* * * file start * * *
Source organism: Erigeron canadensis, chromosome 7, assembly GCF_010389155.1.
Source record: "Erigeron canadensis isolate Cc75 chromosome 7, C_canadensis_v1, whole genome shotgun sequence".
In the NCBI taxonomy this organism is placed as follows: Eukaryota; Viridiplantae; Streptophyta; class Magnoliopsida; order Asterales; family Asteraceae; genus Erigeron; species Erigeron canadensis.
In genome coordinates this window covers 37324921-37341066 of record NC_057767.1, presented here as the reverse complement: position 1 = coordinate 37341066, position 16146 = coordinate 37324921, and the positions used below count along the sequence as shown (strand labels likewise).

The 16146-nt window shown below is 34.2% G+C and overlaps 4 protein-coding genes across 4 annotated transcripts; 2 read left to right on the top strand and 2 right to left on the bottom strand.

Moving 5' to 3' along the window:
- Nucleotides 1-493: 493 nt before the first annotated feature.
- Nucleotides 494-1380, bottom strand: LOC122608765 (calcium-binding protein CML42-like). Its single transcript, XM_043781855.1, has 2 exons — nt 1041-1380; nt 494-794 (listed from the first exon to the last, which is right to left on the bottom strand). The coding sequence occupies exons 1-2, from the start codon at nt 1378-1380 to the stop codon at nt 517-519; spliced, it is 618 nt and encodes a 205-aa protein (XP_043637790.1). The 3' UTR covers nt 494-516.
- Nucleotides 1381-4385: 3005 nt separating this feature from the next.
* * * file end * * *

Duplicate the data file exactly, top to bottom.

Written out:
Source organism: Erigeron canadensis, chromosome 7, assembly GCF_010389155.1.
Source record: "Erigeron canadensis isolate Cc75 chromosome 7, C_canadensis_v1, whole genome shotgun sequence".
In the NCBI taxonomy this organism is placed as follows: Eukaryota; Viridiplantae; Streptophyta; class Magnoliopsida; order Asterales; family Asteraceae; genus Erigeron; species Erigeron canadensis.
In genome coordinates this window covers 37324921-37341066 of record NC_057767.1, presented here as the reverse complement: position 1 = coordinate 37341066, position 16146 = coordinate 37324921, and the positions used below count along the sequence as shown (strand labels likewise).

The 16146-nt window shown below is 34.2% G+C and overlaps 4 protein-coding genes across 4 annotated transcripts; 2 read left to right on the top strand and 2 right to left on the bottom strand.

Moving 5' to 3' along the window:
- Nucleotides 1-493: 493 nt before the first annotated feature.
- Nucleotides 494-1380, bottom strand: LOC122608765 (calcium-binding protein CML42-like). Its single transcript, XM_043781855.1, has 2 exons — nt 1041-1380; nt 494-794 (listed from the first exon to the last, which is right to left on the bottom strand). The coding sequence occupies exons 1-2, from the start codon at nt 1378-1380 to the stop codon at nt 517-519; spliced, it is 618 nt and encodes a 205-aa protein (XP_043637790.1). The 3' UTR covers nt 494-516.
- Nucleotides 1381-4385: 3005 nt separating this feature from the next.